Agour, dear friends!
After several trips to the Basque Country, we wanted to tell you a little more about the habits and traditions of our Basque friends.
To help you immerse yourself in this mysterious land, we have written this short glossary for non-basque people.
Bixente Lizarazu : a basque among famous people
First of all, a quick note regarding pronunciation. Let’s take a concrete example: Bixente Lizarazu, have you ever heard of him?
No, really?! He won the World Football Cup with the French team in 1998 and now, he is a football analyst on both French TV and radio.
As for his private life, he is the ex-husband of Elsa (unforgettable singer of the hit T’en va pas and Un roman d’amitié in duet with the handsome Glenn Medeiros with his beautiful black hairpiece). Since 2006, he is married to the French actress Claire Keim. They are the proud parents of a little girl Uhaina (the wave in Basque)… What a rich culture this blog is, huh?
But let’s get back to the topic in hand: Bixente Lizarazu. There are stories in the country that he has a knack for leaving the restaurant and forgetting to pay the bill, same goes for the craftsmen who came to do work on his house. But that’s just gossip .
Repeat after me
How does Basque language work? Well, it’s actually quite simple:
- The “x” in “Bixente” is pronounced “ch“,
- The “e” in “Bixente” is pronounced “é“,
- The “z” in “Lizarazu” is pronounced “s“,
(not to be confused with the “s” which is pronounced “sh”),
- Finally, the “u” in “Lizarazu” is pronounced “ou“.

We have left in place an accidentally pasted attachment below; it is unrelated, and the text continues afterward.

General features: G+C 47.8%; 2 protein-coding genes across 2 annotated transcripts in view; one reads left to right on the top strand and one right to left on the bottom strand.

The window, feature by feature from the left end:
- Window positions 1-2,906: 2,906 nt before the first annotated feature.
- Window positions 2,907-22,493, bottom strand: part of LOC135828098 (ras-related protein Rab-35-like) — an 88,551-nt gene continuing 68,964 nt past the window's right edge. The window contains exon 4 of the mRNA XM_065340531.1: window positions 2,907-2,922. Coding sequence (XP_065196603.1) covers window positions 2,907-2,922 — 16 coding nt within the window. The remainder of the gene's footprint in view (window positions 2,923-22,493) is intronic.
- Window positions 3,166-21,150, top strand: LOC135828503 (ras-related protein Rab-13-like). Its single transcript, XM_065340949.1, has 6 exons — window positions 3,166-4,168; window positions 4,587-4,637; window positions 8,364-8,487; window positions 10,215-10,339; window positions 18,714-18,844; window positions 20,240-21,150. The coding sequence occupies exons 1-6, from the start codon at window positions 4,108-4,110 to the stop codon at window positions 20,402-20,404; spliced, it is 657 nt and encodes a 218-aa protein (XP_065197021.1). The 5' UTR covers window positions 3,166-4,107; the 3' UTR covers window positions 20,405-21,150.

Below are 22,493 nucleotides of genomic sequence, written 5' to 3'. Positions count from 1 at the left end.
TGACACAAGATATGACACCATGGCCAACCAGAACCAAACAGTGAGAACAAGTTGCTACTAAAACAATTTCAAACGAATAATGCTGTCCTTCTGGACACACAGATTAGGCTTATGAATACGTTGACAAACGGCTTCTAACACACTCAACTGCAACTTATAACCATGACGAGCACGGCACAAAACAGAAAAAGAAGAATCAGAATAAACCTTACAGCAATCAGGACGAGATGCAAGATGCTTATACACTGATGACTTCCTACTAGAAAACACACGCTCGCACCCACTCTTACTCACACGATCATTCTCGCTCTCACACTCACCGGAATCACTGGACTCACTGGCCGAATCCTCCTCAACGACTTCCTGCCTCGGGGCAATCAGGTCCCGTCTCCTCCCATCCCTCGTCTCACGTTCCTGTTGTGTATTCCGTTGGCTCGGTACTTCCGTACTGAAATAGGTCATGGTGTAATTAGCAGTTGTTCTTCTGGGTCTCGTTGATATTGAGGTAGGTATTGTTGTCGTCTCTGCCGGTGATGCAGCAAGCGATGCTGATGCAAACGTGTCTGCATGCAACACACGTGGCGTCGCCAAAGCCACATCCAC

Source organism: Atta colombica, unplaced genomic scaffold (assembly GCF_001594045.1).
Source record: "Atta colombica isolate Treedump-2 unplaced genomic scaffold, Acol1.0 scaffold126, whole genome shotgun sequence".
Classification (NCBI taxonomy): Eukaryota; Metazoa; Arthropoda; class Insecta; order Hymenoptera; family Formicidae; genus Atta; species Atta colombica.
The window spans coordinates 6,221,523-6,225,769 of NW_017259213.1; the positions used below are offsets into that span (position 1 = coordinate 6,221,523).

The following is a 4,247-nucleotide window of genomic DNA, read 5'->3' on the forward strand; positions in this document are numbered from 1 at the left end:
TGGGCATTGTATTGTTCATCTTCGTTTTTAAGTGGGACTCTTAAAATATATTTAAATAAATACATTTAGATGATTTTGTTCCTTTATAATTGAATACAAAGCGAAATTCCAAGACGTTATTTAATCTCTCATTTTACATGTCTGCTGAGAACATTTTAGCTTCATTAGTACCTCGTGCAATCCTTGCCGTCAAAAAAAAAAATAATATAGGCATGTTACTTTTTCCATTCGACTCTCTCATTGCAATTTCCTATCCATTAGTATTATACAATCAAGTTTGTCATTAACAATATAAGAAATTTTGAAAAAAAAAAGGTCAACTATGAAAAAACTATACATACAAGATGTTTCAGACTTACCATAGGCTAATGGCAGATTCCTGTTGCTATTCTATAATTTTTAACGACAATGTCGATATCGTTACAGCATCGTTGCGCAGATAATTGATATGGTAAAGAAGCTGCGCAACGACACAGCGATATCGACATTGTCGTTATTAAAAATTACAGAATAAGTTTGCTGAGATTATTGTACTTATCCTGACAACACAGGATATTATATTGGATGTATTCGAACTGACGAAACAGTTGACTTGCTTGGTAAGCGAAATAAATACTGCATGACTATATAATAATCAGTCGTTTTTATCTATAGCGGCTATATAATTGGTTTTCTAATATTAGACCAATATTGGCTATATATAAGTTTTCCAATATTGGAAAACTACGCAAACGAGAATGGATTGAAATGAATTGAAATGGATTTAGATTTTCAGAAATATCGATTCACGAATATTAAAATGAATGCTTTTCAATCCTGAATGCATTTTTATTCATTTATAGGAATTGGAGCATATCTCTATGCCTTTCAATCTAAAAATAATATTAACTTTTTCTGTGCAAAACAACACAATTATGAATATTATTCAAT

This gives us: Bichenté Lissarassou!
Is that enough for the pronunciation? So let’s move on to vocabulary…
Essential vocabulary to survive in the Basque Country
Eurêka, I got it!
Euskara, not to be confused with the famous word that Archimede supposedly said (ok I must confess, I checked on wikipedia) simply means « basque ».
Means chocolate croissant or pain au chocolat. Oops, I was referring to cholatine of course! We’ re in the South-West of France, and in this region, saying “pain au chocolat” sounds like a bit of a tourist…
When it comes to Basque pelota, each category has a specific tool!
If you have ever been slapped by a Basque player, you can tell by the diameter of the bruise on your cheek whether he or she is playing pelota “barehanded” or using a “chistera“.
Cesta Punta is played with a chistera, a kind of big horn that makes players send smashes at more than 200Km/h:
Finally, the most indispensable word in any foreign language: Osasun. Osasun just means “health” or “cheers”!
If you want to know more and talk to your Mus partners, don’t hesitate to have a look at the official dictionary of the Basque language: http://nolaerran.org/.